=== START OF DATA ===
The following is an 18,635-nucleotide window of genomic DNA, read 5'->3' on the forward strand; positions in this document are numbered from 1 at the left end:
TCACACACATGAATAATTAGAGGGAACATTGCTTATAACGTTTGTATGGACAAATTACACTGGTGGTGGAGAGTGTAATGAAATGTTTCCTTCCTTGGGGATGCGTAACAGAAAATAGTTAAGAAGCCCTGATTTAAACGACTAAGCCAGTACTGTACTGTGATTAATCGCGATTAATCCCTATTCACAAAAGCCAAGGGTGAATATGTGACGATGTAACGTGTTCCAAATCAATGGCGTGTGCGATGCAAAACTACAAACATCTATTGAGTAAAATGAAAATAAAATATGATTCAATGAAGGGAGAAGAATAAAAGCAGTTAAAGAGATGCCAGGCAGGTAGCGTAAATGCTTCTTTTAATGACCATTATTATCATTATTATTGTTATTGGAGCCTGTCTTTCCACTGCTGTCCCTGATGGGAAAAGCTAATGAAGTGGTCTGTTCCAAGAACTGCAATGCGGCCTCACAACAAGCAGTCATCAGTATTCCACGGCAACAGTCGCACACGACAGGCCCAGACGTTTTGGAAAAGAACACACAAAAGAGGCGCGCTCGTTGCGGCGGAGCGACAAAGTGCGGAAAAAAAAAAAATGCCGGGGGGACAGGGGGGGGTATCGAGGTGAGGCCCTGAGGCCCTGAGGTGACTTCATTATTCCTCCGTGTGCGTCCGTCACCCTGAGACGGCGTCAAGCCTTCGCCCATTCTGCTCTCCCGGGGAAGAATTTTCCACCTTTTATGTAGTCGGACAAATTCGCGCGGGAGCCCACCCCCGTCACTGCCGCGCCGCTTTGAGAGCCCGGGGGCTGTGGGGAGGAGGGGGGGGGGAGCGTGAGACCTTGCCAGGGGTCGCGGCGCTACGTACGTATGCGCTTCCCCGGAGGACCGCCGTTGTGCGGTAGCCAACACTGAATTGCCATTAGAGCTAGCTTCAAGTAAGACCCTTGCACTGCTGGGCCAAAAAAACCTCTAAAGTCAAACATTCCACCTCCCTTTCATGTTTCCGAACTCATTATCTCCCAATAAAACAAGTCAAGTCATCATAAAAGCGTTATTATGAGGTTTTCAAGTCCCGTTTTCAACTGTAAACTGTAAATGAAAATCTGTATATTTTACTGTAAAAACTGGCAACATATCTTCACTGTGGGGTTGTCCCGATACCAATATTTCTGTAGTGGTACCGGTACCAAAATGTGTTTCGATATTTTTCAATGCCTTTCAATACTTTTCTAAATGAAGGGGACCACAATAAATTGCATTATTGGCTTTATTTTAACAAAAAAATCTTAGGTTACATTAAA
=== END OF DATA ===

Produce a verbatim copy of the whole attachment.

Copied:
The following is an 18,635-nucleotide window of genomic DNA, read 5'->3' on the forward strand; positions in this document are numbered from 1 at the left end:
TCACACACATGAATAATTAGAGGGAACATTGCTTATAACGTTTGTATGGACAAATTACACTGGTGGTGGAGAGTGTAATGAAATGTTTCCTTCCTTGGGGATGCGTAACAGAAAATAGTTAAGAAGCCCTGATTTAAACGACTAAGCCAGTACTGTACTGTGATTAATCGCGATTAATCCCTATTCACAAAAGCCAAGGGTGAATATGTGACGATGTAACGTGTTCCAAATCAATGGCGTGTGCGATGCAAAACTACAAACATCTATTGAGTAAAATGAAAATAAAATATGATTCAATGAAGGGAGAAGAATAAAAGCAGTTAAAGAGATGCCAGGCAGGTAGCGTAAATGCTTCTTTTAATGACCATTATTATCATTATTATTGTTATTGGAGCCTGTCTTTCCACTGCTGTCCCTGATGGGAAAAGCTAATGAAGTGGTCTGTTCCAAGAACTGCAATGCGGCCTCACAACAAGCAGTCATCAGTATTCCACGGCAACAGTCGCACACGACAGGCCCAGACGTTTTGGAAAAGAACACACAAAAGAGGCGCGCTCGTTGCGGCGGAGCGACAAAGTGCGGAAAAAAAAAAAATGCCGGGGGGACAGGGGGGGGTATCGAGGTGAGGCCCTGAGGCCCTGAGGTGACTTCATTATTCCTCCGTGTGCGTCCGTCACCCTGAGACGGCGTCAAGCCTTCGCCCATTCTGCTCTCCCGGGGAAGAATTTTCCACCTTTTATGTAGTCGGACAAATTCGCGCGGGAGCCCACCCCCGTCACTGCCGCGCCGCTTTGAGAGCCCGGGGGCTGTGGGGAGGAGGGGGGGGGGAGCGTGAGACCTTGCCAGGGGTCGCGGCGCTACGTACGTATGCGCTTCCCCGGAGGACCGCCGTTGTGCGGTAGCCAACACTGAATTGCCATTAGAGCTAGCTTCAAGTAAGACCCTTGCACTGCTGGGCCAAAAAAACCTCTAAAGTCAAACATTCCACCTCCCTTTCATGTTTCCGAACTCATTATCTCCCAATAAAACAAGTCAAGTCATCATAAAAGCGTTATTATGAGGTTTTCAAGTCCCGTTTTCAACTGTAAACTGTAAATGAAAATCTGTATATTTTACTGTAAAAACTGGCAACATATCTTCACTGTGGGGTTGTCCCGATACCAATATTTCTGTAGTGGTACCGGTACCAAAATGTGTTTCGATATTTTTCAATGCCTTTCAATACTTTTCTAAATGAAGGGGACCACAATAAATTGCATTATTGGCTTTATTTTAACAAAAAAATCTTAGGTTACATTAAA